ς They are taxed at the same rate as other smokeless tobacco products.
ς Their sale is age-restricted, requiring proof of age before purchase.
ς The packaging is child-resistant.
ς The front label on all Camel dissolvables’ packaging clearly identifies the contents as “dissolvable
tobacco.”
ς Those who keep referring to these tobacco products as “candy” or “mints” are irresponsibly perpetuating
false and misleading information. If a minor hears these products referred to as “candy,” they may be
more likely to try to get them. A better approach is to make sure everyone knows these are tobacco
products, and like all tobacco products they carry risks and should only be used by adult tobacco
consumers who have made the informed decision to use tobacco products.
Camel dissolvables are marketed to adult tobacco users, NOT to children.
ς Camel dissolvables are tobacco products made for and marketed to adult tobacco consumers.
ς They are sold on the same store shelves as other tobacco products (non-self-service), carry the same
health warnings as other smokeless tobacco products, are taxed as smokeless tobacco products, their
sale is age-restricted and the packaging is child-resistant.
ς They provide adult tobacco consumers another option for enjoying tobacco. They are spitless, have no
secondhand smoke and no cigarette-butt litter — thus, they are more in line with societal expectations
about tobacco product use today.
ς Dissolvable tobacco products have been sold in the U.S. for a number of years to adults interested in
consuming tobacco in places where smoking is not permitted or feasible.
ς Use of smokeless tobacco products by youth has declined substantially in recent years according to the
University of Michigan “Monitoring the Future” survey. Youth smoking rates have also reached historic
lows.
ς Any print advertising for Camel dissolvable tobacco products are placed in periodicals with at least 85
percent adult readership.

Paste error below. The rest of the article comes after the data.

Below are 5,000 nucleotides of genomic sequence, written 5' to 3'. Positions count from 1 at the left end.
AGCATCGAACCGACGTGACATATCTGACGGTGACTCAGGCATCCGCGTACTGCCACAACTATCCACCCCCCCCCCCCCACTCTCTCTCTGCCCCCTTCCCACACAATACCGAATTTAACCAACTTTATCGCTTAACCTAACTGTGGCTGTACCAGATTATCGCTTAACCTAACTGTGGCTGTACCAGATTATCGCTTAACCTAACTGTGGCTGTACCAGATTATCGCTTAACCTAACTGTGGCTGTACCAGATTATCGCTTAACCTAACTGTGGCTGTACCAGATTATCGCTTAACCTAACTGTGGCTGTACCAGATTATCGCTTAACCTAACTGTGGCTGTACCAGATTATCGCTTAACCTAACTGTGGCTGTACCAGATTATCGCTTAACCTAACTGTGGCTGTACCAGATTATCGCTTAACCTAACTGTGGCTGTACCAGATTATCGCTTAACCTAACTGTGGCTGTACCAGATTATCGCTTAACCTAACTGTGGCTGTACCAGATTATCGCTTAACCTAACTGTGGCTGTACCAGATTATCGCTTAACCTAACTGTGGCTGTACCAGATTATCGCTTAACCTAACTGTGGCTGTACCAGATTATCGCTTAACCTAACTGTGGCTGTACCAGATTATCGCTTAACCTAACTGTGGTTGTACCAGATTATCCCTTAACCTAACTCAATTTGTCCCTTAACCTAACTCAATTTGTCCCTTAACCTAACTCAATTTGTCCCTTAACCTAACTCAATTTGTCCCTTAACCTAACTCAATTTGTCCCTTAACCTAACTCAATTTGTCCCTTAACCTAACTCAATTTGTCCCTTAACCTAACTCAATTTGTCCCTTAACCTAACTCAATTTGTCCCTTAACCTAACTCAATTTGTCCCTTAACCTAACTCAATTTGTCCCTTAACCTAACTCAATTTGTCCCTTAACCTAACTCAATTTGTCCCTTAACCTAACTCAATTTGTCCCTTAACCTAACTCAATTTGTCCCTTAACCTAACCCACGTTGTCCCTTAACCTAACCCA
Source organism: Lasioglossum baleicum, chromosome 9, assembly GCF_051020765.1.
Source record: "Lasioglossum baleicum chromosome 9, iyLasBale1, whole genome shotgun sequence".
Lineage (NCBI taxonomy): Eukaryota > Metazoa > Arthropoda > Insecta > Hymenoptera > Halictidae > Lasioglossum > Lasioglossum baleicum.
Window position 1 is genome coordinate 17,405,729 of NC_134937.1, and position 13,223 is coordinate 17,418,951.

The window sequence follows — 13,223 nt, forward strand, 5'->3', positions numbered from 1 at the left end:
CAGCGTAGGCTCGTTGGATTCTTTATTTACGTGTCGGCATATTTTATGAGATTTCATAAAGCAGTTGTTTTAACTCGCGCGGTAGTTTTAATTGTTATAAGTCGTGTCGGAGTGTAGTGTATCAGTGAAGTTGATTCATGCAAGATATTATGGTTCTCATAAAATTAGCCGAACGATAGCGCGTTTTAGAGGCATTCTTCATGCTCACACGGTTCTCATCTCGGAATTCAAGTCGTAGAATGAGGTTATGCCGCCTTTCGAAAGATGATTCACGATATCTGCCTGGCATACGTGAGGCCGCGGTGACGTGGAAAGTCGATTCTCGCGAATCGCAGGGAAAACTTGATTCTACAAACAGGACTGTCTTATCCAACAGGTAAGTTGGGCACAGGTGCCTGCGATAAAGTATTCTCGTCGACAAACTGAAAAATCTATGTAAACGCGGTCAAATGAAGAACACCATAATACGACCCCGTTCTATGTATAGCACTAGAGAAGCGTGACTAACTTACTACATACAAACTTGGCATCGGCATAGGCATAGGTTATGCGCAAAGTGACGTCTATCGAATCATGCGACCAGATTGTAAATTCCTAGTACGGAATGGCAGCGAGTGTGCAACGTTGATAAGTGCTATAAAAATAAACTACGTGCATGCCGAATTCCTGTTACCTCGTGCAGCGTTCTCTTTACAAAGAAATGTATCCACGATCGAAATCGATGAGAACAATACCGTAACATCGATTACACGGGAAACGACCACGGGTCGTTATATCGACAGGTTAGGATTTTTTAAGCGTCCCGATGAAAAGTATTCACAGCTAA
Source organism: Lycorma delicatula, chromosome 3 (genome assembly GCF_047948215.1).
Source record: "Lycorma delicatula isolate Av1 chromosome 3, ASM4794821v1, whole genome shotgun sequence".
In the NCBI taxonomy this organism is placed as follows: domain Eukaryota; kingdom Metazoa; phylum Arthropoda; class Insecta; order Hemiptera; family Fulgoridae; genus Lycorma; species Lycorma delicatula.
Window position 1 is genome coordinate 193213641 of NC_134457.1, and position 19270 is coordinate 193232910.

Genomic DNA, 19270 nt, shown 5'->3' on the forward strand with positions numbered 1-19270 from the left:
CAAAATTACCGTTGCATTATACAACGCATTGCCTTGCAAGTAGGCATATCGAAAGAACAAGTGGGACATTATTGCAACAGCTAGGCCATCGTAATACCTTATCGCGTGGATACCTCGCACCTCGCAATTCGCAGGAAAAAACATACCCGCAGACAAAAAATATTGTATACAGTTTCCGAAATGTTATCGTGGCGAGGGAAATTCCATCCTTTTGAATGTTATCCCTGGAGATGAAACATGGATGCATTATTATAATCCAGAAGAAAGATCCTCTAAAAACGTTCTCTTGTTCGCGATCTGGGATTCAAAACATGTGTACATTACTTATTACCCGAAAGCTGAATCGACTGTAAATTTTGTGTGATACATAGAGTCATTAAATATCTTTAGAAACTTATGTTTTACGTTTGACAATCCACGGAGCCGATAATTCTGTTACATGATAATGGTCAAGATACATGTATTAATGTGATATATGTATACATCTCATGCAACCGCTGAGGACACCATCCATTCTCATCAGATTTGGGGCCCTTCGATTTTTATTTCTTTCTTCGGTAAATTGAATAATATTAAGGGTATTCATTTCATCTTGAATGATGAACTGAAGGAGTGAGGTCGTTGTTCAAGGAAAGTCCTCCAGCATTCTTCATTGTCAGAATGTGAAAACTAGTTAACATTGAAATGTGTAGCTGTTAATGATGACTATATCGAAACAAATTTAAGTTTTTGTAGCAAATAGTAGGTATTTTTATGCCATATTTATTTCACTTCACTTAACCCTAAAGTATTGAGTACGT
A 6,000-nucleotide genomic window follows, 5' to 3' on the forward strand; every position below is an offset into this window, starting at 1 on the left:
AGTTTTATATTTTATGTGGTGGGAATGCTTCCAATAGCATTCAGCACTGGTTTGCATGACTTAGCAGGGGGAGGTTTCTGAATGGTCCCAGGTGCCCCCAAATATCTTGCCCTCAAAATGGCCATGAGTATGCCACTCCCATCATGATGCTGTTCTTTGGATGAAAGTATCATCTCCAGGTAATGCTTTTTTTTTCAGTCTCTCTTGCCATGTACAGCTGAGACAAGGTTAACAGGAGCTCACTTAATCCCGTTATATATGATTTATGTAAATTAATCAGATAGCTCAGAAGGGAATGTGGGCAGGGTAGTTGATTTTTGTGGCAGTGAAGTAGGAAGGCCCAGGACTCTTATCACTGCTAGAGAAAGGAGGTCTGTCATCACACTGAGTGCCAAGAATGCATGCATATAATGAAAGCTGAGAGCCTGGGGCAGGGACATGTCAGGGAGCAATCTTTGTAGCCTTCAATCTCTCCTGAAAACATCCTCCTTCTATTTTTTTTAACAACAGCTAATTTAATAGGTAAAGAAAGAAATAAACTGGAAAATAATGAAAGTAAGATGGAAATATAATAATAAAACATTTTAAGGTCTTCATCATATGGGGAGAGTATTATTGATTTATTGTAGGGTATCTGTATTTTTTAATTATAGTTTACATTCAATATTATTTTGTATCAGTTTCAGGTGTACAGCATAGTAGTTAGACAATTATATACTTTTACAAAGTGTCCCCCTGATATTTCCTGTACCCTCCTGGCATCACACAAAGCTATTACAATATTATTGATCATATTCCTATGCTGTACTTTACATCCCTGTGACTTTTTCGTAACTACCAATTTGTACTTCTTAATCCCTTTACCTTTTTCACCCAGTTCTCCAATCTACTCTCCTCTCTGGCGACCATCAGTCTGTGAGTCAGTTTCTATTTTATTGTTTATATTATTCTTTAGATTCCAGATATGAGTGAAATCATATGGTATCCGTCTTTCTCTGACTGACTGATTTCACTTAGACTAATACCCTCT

Camel dissolvables DO NOT contain significantly greater levels of nicotine than other
dissolvable/smokeless tobacco products.
ς These products are made of finely milled tobacco, and thus contain nicotine.
ς Dissolvable tobacco products have been on the market for several years (Ariva — 2001 and Stonewall
Hard Snuff — 2003).
ς The amount of nicotine in Camel dissolvables ranges from 1.2 milligrams of nicotine to 2.4 milligrams of
nicotine.
ς Other dissolvable tobacco products on the market contain as much as 1.5 milligrams of nicotine to 4
milligrams of nicotine.
ς Compared to other portioned smokeless tobacco products currently on the market, Camel dissolvables
contain less nicotine. A pouch of Camel Snus (0.6 gram) contains about 6 milligrams of nicotine, and
other portioned smokeless tobacco products contain as much as 8 milligrams of nicotine.
ς Adult tobacco consumers who use loose moist snuff products will expose themselves to varying levels of
nicotine, depending on the amount of loose snuff they hold in their mouth. While the amount of tobacco
used per pinch can vary widely, if an adult has 1-2 grams of moist snuff in their mouth, they will be
exposed to about 11-22 milligrams of nicotine.
ς Everyone uses smokeless products differently, and everyone uses Camel dissolvables differently. But on
average, tobacco consumers get roughly a similar amount of nicotine, or less, from a Camel dissolvable
as they do from other dissolvable or smokeless tobacco products currently on the market.
There is no clear evidence that smokeless tobacco products like Camel dissolvables prevent adult
smokers from quitting or that they serve as a “gateway” product for youth.
ς The best course of action for tobacco users concerned about their health is to quit.
ς Dissolvable tobacco products have been sold in the U.S. for a number of years to adults interested in
consuming tobacco in places where smoking is not permitted or feasible. During this time, the rates of
smoking among adults and youth have continued to decline.
ς Smokeless tobacco sales have increased in the U.S. over the last several years, even as smoking rates
have continued to decline.
ς There are more former smokers in the U.S. than current smokers.
ς Adult tobacco consumers should have access to a range of commercially viable tobacco and nicotinebased
products.
ς Minors should never use tobacco products and adults who do not use or have quit using tobacco
products should not start.
ς Rates of youth usage of cigarettes are down about 50% from their historic highs.
ς In Sweden, where the smokeless tobacco product snus is far more popular than cigarettes, there has
been no trend of youth starting with smokeless tobacco products and moving to cigarettes. In fact, studies
generally suggest the opposite — that smokeless tobacco use in Sweden is associated with lower rates
of people taking up or continuing to use cigarettes.
ς Little research has been conducted in the U.S. on smokeless tobacco as a “gateway” to cigarettes. The
studies that do exist show conflicting results. Recently, several research institutions have received
government grants to study smokeless tobacco use trends, and if properly designed and conducted,
these studies may provide more insight.